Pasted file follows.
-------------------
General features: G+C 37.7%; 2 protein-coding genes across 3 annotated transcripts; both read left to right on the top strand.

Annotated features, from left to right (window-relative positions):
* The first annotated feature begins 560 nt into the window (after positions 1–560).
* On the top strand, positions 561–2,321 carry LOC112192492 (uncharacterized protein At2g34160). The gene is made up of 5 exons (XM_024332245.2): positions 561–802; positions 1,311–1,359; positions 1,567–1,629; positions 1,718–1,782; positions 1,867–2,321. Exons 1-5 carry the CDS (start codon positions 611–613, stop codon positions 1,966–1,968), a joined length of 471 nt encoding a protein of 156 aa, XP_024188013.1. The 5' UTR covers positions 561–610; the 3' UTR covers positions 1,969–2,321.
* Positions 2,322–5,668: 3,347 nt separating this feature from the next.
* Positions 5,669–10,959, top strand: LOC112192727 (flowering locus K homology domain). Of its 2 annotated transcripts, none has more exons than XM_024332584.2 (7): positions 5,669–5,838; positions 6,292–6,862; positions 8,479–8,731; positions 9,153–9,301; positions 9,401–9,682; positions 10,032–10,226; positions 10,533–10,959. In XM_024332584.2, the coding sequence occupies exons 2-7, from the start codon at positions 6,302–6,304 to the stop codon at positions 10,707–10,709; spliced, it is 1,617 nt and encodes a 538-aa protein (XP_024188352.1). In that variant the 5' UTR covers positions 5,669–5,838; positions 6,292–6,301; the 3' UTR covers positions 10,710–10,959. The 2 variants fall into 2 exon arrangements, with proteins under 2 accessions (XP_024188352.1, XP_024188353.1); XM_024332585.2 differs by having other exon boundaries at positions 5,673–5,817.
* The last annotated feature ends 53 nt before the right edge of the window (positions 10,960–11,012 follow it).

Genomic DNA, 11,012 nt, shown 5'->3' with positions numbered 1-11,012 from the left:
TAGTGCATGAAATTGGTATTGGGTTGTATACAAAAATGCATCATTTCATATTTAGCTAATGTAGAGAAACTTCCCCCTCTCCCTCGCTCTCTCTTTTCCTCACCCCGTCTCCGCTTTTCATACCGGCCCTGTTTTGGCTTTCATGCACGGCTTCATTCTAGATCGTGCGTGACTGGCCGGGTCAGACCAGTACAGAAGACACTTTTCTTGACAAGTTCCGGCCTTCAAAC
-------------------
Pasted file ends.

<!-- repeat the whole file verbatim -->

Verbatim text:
General features: G+C 37.7%; 2 protein-coding genes across 3 annotated transcripts; both read left to right on the top strand.

Annotated features, from left to right (window-relative positions):
* The first annotated feature begins 560 nt into the window (after positions 1–560).
* On the top strand, positions 561–2,321 carry LOC112192492 (uncharacterized protein At2g34160). The gene is made up of 5 exons (XM_024332245.2): positions 561–802; positions 1,311–1,359; positions 1,567–1,629; positions 1,718–1,782; positions 1,867–2,321. Exons 1-5 carry the CDS (start codon positions 611–613, stop codon positions 1,966–1,968), a joined length of 471 nt encoding a protein of 156 aa, XP_024188013.1. The 5' UTR covers positions 561–610; the 3' UTR covers positions 1,969–2,321.
* Positions 2,322–5,668: 3,347 nt separating this feature from the next.
* Positions 5,669–10,959, top strand: LOC112192727 (flowering locus K homology domain). Of its 2 annotated transcripts, none has more exons than XM_024332584.2 (7): positions 5,669–5,838; positions 6,292–6,862; positions 8,479–8,731; positions 9,153–9,301; positions 9,401–9,682; positions 10,032–10,226; positions 10,533–10,959. In XM_024332584.2, the coding sequence occupies exons 2-7, from the start codon at positions 6,302–6,304 to the stop codon at positions 10,707–10,709; spliced, it is 1,617 nt and encodes a 538-aa protein (XP_024188352.1). In that variant the 5' UTR covers positions 5,669–5,838; positions 6,292–6,301; the 3' UTR covers positions 10,710–10,959. The 2 variants fall into 2 exon arrangements, with proteins under 2 accessions (XP_024188352.1, XP_024188353.1); XM_024332585.2 differs by having other exon boundaries at positions 5,673–5,817.
* The last annotated feature ends 53 nt before the right edge of the window (positions 10,960–11,012 follow it).

Genomic DNA, 11,012 nt, shown 5'->3' with positions numbered 1-11,012 from the left:
TAGTGCATGAAATTGGTATTGGGTTGTATACAAAAATGCATCATTTCATATTTAGCTAATGTAGAGAAACTTCCCCCTCTCCCTCGCTCTCTCTTTTCCTCACCCCGTCTCCGCTTTTCATACCGGCCCTGTTTTGGCTTTCATGCACGGCTTCATTCTAGATCGTGCGTGACTGGCCGGGTCAGACCAGTACAGAAGACACTTTTCTTGACAAGTTCCGGCCTTCAAAC